Pneumologie 2011; 65 - A26
DOI: 10.1055/s-0031-1296117

Dynamics of inflammatory cell recruitment in a cigarette smoke induced COPD mouse model

K Kohse 1, G John 1, O Eickelberg 1, 2, AÖ Yildirim 1
  • 1Comprehensive Pneumology Center, Institute of Lung Biology and Disease
  • 2Institute of Experimental Pneumology, Klinikum der Universität München, Helmholtz Zentrum München

Introduction: Chronic obstructive pulmonary disease (COPD) is characterized by septal tissue damage, remodeling of small airways, airway obstruction, and a subsequent decline in lung function. The disease pathogenesis is related to an abnormal inflammatory response of the lungs to toxic gases and particles, most often cigarette smoke, and increasing evidence suggests that innate (neutrophils and macrophages) and specific immune cells (T and B lymphocytes) are involved in lung tissue damage in COPD (Barnes 2008; Hogg et al. 2004). In this study, we characterized the dynamics of inflammatory cell recruitment after sub-acute cigarette smoke exposure in a COPD mouse model.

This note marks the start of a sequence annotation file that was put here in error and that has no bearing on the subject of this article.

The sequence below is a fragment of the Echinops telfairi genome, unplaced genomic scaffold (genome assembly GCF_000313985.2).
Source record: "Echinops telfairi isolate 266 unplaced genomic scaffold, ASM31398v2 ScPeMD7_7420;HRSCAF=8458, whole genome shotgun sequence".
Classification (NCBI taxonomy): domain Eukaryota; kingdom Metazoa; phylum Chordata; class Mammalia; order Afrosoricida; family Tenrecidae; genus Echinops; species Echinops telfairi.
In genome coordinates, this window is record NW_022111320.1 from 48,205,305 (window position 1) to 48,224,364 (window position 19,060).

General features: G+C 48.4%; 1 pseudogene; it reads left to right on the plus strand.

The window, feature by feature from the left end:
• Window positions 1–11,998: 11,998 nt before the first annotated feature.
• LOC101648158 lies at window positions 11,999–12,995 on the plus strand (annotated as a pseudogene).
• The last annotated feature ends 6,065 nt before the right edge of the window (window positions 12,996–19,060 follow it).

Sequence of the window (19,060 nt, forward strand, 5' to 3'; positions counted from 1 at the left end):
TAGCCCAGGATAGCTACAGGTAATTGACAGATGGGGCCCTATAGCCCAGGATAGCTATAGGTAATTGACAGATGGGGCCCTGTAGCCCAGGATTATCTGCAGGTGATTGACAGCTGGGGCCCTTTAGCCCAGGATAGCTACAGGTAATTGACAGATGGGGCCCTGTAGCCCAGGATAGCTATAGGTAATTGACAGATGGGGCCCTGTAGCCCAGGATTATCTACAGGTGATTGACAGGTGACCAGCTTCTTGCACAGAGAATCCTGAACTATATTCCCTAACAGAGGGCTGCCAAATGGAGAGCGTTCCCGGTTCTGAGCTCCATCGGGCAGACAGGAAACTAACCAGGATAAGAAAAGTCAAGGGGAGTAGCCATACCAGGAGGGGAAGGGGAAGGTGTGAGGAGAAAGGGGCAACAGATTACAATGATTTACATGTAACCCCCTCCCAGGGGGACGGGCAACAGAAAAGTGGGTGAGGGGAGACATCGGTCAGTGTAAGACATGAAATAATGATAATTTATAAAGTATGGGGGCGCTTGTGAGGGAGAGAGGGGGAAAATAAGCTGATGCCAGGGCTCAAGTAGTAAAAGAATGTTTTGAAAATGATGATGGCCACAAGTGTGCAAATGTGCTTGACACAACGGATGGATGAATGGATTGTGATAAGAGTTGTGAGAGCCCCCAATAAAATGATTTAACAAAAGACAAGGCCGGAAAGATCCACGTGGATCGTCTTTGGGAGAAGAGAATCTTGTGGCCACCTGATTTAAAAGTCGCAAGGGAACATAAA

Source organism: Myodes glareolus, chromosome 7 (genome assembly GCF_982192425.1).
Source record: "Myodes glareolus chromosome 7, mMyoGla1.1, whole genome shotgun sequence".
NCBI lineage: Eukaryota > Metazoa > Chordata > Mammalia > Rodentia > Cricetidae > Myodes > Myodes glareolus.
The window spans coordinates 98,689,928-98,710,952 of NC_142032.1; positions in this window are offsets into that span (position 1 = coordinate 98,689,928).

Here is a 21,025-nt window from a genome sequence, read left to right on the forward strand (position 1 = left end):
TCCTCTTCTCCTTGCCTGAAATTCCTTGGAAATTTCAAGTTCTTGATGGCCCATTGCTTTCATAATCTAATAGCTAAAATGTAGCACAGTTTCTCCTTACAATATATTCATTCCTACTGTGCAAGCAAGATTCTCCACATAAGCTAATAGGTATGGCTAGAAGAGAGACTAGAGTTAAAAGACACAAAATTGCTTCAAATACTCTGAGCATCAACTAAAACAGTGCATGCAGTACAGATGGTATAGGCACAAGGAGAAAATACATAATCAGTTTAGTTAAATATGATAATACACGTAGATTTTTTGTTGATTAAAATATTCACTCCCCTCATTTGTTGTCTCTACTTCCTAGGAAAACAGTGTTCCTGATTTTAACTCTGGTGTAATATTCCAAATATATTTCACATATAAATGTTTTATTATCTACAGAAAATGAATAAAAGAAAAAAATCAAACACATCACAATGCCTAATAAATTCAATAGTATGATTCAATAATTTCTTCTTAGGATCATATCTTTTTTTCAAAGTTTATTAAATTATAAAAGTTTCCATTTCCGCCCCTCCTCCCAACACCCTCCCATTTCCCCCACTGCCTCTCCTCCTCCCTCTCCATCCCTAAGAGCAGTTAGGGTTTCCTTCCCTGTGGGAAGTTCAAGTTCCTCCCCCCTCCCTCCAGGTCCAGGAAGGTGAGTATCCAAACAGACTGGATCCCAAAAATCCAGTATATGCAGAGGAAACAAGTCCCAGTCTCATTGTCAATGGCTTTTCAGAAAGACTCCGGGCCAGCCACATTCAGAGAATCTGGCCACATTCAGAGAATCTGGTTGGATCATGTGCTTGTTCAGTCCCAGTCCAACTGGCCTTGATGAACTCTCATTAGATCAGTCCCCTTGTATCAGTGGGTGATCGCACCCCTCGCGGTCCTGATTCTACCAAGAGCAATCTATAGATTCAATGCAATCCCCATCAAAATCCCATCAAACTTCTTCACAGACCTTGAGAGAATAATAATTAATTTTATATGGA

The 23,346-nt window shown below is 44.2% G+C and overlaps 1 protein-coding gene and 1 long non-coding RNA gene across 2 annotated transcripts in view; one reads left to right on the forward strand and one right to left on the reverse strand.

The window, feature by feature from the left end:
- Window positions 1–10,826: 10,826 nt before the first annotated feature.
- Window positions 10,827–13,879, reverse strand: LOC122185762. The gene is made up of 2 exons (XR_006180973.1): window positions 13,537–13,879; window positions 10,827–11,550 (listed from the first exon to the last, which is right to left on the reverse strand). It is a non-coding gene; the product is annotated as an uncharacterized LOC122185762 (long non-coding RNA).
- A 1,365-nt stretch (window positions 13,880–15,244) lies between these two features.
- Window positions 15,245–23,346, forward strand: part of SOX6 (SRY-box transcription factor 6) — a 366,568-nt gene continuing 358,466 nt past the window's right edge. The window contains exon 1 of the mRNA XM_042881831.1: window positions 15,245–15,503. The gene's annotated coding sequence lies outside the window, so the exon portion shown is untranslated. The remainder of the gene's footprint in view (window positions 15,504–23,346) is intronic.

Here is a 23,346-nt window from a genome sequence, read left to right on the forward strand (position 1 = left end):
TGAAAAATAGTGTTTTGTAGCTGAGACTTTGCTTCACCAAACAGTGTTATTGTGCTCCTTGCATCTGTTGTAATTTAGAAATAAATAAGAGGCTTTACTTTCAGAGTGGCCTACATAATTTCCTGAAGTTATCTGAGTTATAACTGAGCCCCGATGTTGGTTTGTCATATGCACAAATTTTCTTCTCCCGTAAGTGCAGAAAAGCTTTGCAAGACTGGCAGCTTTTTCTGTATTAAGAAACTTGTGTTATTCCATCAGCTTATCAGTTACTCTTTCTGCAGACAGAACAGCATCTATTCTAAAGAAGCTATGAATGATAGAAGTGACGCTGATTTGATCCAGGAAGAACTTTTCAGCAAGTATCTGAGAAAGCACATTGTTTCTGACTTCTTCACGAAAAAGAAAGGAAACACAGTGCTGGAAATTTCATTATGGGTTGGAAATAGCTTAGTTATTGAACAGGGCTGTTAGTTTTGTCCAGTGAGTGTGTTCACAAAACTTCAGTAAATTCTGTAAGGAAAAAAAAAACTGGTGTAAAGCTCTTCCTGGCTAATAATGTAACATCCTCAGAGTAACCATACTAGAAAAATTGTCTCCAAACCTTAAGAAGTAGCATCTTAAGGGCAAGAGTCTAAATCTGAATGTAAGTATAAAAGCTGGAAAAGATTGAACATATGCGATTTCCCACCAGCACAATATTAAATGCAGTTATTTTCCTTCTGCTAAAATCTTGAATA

Methods: Female C57BL/6 mice were exposed to a cigarette smoke-concentration of 500mg/m3 total particulate matter for 50 minutes twice a day for 3, 7, 14 and 28 days. Animals were sacrificed and analyzed 24h after the last exposure. Control animals were kept in a filtered air environment. Broncho-alveolar lavage fluid was obtained to perform differenzial cell counts and lung tissue was used to determine lymphocyte distribution by flow cytometry (FACS).

Results: Compared to filtered air control animals, cigarette smoke exposed mice showed significantly increased total BAL cell counts, due to elevated numbers of neutrophils and macrophages. After 14 days of smoke exposure BAL lymphocyte levels started to increase, an effect that was even more significant after 28 days. By FACS analysis of lung tissue we could confirm that CD4+ and CD8+ T cells are involved in the inflammatory response to cigarette smoke.

Conclusion: These results demonstrate a time dependent recruitment of inflammatory cells in a cigarette smoke-induced mouse model. These initial inflammatory processes might contribute to COPD pathogenesis at an early stage of smoke exposure. A long-term COPD mouse model will be useful to investigate the relation between inflammatory cell recruitment and the development of COPD.